An unassuming statue of Pope John Paul II in a small town’s parking lot lies at the core of a protracted legal battle in France.
A sculpture of Pope John Paul II with his hands raised in prayer was erected in Ploërmel – a French community of just over 9000 inhabitants in the Morbihan department of Brittany in northwestern France – in 2006. All was well except for one detail: a conspicuous cross on the arch that crowns the statue. It this very element that is at the centre of a raging legal battle. The religious symbol has sparked a row that has engulfed everyone, from local authorities and the church to the highest administrative court in the land, the Conseil d’État.
At the heart of French republican values is the concept of laïcité – the constitutional principle of the separation of Church and State at the receiving end of a string of constant challenges, such as the one unfolding in Brittany.
The objection to the cross was brought forward by the National Federation for Free Thought (Fédération Nationale de la Libre Pensée), setting off a legal battle that culminated in the final decision of the Conseil d’État on October 25, 2017. The ruling stated that the cross must be removed as it was located in a public place, thereby contravening the laïcité principle. The court gave the town a six-month deadline to carry out the order.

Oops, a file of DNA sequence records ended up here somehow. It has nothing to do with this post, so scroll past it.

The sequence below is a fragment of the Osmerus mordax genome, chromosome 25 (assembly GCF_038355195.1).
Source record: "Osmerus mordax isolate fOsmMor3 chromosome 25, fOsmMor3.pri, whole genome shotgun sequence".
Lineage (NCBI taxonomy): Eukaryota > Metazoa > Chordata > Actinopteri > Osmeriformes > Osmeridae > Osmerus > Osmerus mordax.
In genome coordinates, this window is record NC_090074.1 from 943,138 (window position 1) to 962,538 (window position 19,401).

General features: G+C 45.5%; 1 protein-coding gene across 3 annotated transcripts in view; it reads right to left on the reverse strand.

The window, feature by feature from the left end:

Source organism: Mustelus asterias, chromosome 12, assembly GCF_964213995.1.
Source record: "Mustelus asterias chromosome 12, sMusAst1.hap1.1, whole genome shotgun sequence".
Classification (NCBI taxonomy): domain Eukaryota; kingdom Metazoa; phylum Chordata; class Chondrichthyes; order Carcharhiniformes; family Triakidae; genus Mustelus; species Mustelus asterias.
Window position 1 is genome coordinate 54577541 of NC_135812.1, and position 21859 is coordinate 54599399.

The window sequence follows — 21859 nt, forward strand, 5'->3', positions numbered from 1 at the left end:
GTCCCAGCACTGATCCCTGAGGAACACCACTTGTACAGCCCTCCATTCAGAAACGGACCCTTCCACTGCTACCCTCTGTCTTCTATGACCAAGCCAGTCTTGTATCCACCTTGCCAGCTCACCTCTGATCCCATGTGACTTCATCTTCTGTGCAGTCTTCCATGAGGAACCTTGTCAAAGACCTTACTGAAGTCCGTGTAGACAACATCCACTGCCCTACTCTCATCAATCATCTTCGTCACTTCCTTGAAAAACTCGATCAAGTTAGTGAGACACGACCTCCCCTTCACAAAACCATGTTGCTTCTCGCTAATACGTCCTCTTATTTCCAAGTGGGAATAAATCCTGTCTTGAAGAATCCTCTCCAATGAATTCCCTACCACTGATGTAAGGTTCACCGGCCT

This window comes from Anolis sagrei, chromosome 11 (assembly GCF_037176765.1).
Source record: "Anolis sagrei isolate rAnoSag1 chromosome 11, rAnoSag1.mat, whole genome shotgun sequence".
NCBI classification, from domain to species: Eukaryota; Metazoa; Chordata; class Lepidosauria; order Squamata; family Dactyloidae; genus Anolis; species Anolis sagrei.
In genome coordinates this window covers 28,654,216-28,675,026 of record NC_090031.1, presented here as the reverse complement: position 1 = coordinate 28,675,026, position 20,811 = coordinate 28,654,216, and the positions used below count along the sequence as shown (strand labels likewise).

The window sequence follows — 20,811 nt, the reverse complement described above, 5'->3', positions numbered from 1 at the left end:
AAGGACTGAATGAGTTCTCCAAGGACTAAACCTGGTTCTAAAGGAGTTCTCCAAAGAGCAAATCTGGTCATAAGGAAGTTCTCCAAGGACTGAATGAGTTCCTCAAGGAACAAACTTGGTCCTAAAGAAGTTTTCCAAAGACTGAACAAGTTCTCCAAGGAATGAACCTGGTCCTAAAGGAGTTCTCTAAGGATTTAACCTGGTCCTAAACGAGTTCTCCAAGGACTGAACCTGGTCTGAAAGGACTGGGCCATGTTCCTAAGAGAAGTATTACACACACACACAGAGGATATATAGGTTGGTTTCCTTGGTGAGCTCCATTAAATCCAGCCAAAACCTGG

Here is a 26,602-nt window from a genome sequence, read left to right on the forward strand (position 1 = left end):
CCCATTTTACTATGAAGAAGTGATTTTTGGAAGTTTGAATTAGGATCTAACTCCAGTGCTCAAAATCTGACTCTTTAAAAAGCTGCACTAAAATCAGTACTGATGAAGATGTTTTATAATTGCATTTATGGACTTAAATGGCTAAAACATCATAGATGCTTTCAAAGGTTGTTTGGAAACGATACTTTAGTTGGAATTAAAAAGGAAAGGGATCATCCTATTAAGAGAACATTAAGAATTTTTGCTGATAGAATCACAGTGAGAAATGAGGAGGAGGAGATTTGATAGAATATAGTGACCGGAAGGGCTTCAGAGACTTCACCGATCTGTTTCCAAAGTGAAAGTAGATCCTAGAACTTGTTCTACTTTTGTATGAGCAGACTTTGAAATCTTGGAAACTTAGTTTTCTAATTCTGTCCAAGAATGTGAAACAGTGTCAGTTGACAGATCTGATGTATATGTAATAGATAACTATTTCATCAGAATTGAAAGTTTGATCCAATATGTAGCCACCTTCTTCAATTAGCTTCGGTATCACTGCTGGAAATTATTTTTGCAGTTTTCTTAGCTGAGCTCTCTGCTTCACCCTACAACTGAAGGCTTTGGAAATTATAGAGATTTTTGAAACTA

This issue has created ripples around the world. Even the Polish prime minister has weighed in with the suggestion to relocate the statue to Poland, the birthplace of Pope John Paul II, where it would be displayed with pride, and giving rise to a social media campaign under the hashtag #MontreTaCroix, which translates to ‘show your cross’.
Whether the town will abide by the court order and remove the cross remains to be seen. According to a local news report, a public demonstration to resist has been called for November 26, 2017, signaling that this tug-of-war isn’t over just yet.